Yahoo has issued a weaker-than-expected first-quarter sales forecast, as the online media giant announced its second round of layoffs in six weeks, of about 1 percent of its global workforce.
Yahoo Inc warned that revenue will again slide this quarter as it bleeds traffic to Google and Facebook and as a much-touted search partnership with Microsoft Corp fails to deliver quick results.
Yahoo reported its third consecutive quarter of declining page views on its websites.
CEO Carol Bartz, who after two years in charge is facing increasing pressure to turn the once-dominant Internet portal around, promised investors that revenue growth will return in 2011’s second half once its tie-up with Microsoft takes off.
The company’s shares slid roughly 2 percent in extended trading following the earnings report.
In contrast, rival Google Inc said it is preparing its biggest year of hiring ever in 2011.
Yahoo has struggled to contain costs and jumpstart revenue growth, but Bartz said on Tuesday the company was committed to investing to grow the company and defended the company’s progress during Tuesday.
“I will not back down on the fact that we are getting momentum,” Bartz said defiantly when an analyst contrasted the company’s declining revenue with executives’ claims of progress.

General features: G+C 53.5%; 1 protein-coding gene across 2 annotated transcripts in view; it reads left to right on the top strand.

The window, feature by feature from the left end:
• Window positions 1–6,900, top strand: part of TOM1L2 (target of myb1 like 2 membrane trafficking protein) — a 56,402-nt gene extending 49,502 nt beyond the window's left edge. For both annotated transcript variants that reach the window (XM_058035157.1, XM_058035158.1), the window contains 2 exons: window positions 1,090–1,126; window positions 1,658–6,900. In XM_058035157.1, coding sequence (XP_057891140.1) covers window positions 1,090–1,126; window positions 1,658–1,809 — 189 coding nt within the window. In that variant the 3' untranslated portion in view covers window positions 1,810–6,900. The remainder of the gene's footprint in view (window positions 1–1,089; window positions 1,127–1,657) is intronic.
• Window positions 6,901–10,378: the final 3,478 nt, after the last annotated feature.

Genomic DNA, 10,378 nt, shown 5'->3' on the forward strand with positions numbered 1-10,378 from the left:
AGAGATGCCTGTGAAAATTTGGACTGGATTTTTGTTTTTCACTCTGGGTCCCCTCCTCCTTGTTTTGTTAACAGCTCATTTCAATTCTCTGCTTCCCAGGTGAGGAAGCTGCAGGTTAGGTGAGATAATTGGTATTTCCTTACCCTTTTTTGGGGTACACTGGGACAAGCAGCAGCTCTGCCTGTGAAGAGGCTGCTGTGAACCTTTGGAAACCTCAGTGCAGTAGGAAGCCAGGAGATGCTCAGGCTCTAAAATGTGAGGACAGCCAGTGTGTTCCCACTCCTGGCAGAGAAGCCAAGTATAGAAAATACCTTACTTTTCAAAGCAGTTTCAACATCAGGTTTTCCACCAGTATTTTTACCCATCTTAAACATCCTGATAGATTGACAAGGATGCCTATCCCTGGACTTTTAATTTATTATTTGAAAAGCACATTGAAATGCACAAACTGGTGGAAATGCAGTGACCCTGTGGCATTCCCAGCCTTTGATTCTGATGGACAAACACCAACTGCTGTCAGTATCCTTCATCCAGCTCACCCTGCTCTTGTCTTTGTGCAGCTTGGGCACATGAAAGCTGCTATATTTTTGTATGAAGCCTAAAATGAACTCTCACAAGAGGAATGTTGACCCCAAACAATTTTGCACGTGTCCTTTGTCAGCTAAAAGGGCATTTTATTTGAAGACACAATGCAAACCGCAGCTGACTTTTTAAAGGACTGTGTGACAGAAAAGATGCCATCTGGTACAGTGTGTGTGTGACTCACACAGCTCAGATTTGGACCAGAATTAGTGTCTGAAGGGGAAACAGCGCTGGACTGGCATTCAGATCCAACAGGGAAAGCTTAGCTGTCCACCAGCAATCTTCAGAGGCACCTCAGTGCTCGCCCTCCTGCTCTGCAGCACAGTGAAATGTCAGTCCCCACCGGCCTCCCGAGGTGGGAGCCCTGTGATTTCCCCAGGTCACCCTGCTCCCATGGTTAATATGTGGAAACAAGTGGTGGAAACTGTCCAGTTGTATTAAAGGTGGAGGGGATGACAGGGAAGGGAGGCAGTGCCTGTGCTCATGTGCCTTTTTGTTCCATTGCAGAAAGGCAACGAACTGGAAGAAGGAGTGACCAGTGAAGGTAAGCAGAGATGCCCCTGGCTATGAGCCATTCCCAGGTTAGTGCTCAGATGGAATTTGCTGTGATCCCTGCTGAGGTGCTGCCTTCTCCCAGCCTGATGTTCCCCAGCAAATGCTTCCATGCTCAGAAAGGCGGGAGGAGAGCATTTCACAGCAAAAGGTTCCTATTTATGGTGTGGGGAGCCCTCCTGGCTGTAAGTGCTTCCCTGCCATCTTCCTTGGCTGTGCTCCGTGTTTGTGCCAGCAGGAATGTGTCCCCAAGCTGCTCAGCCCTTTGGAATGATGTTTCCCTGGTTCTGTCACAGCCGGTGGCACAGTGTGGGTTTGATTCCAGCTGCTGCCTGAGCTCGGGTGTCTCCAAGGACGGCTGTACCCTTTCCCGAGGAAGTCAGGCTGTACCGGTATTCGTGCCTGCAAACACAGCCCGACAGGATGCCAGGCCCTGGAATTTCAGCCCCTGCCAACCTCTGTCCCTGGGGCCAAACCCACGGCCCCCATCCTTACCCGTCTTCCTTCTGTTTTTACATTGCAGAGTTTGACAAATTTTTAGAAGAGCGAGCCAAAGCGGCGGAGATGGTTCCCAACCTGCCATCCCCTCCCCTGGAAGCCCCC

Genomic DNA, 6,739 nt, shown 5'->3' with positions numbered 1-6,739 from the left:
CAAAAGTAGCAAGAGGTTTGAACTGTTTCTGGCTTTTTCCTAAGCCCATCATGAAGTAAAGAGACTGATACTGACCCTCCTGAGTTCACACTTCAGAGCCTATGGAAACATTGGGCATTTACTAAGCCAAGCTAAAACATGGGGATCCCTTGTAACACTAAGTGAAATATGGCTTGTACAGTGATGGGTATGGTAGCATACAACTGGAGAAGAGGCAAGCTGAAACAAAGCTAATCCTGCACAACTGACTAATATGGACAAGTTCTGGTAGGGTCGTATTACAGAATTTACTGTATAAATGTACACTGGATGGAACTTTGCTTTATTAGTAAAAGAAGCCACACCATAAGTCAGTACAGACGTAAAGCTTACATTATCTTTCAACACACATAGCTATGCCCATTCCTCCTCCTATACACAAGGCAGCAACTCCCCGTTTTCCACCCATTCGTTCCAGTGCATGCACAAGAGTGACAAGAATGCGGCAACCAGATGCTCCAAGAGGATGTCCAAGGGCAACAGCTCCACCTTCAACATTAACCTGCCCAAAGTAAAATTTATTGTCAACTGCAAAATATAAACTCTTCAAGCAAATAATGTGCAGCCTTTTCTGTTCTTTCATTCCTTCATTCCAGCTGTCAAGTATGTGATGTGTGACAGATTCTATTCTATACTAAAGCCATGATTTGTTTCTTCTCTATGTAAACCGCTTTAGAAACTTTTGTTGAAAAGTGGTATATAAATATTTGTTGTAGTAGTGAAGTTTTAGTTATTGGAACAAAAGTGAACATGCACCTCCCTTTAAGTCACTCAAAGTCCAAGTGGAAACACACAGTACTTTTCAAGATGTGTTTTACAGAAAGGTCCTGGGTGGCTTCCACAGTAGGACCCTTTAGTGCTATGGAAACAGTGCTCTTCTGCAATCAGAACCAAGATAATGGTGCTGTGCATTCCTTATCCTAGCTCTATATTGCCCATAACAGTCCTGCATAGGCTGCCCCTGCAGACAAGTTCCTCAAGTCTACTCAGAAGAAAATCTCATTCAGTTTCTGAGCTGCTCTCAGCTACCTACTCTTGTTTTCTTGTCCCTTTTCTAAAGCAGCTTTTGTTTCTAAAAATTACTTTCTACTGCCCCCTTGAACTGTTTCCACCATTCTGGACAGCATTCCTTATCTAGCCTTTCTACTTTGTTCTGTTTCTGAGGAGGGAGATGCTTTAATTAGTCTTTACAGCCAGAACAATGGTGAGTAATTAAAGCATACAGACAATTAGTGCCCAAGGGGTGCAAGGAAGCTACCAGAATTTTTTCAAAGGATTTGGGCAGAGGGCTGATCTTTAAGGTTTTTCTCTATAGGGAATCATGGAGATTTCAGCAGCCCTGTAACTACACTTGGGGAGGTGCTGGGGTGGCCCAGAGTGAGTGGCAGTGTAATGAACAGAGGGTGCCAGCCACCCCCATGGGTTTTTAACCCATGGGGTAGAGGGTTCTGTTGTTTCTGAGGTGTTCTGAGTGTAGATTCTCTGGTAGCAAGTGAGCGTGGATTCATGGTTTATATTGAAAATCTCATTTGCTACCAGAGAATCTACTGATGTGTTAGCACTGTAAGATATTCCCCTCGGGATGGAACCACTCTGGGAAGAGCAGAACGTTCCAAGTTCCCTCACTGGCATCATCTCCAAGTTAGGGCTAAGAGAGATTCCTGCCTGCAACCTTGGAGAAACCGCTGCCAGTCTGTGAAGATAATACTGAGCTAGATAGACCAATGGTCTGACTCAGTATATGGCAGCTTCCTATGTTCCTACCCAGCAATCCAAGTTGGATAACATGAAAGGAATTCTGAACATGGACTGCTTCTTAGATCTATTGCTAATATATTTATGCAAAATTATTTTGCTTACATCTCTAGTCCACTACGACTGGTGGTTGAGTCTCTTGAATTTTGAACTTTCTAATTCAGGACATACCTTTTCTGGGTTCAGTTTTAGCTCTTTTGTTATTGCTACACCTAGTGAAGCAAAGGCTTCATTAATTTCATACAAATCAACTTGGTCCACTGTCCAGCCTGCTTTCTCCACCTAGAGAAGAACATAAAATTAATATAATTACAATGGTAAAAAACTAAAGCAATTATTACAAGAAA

“There is a lot going on here,” she said, citing new features in the company’s Web search product and the successful combination of Yahoo’s search advertising service in the United States and Canada with Microsoft in October.
Under the ten-year deal, Yahoo will share 12 percent of its search advertising revenue with Microsoft.
Yahoo executives acknowledged on Tuesday that the hoped-for revenue boost from the search partnership had not yet materialized, but stressed that the company expected revenue-per-search to begin to grow later this year.
Since taking the reins in January 2009, Bartz has cut costs at Yahoo and shed underperforming properties, while increasing Yahoo’s operating profit margin, which reached 14 percent in the fourth quarter, compared with 7 percent in the year-ago period.
Yahoo is one the most popular destinations on the Web and the No. 1 provider of online display ads in the United States, but the company is facing increasing competition from social networking service Facebook and from Google.
Yahoo said its net income in the fourth quarter was $312 million, or 24 cents a share, compared with $153 million, or 11 cents a share in the year ago period. Analysts polled by Thomson Reuters I/B/E/S were looking for 22 cents a share.
Yahoo shares were down at $15.67 in extended trading after closing out the regular session at $16.02.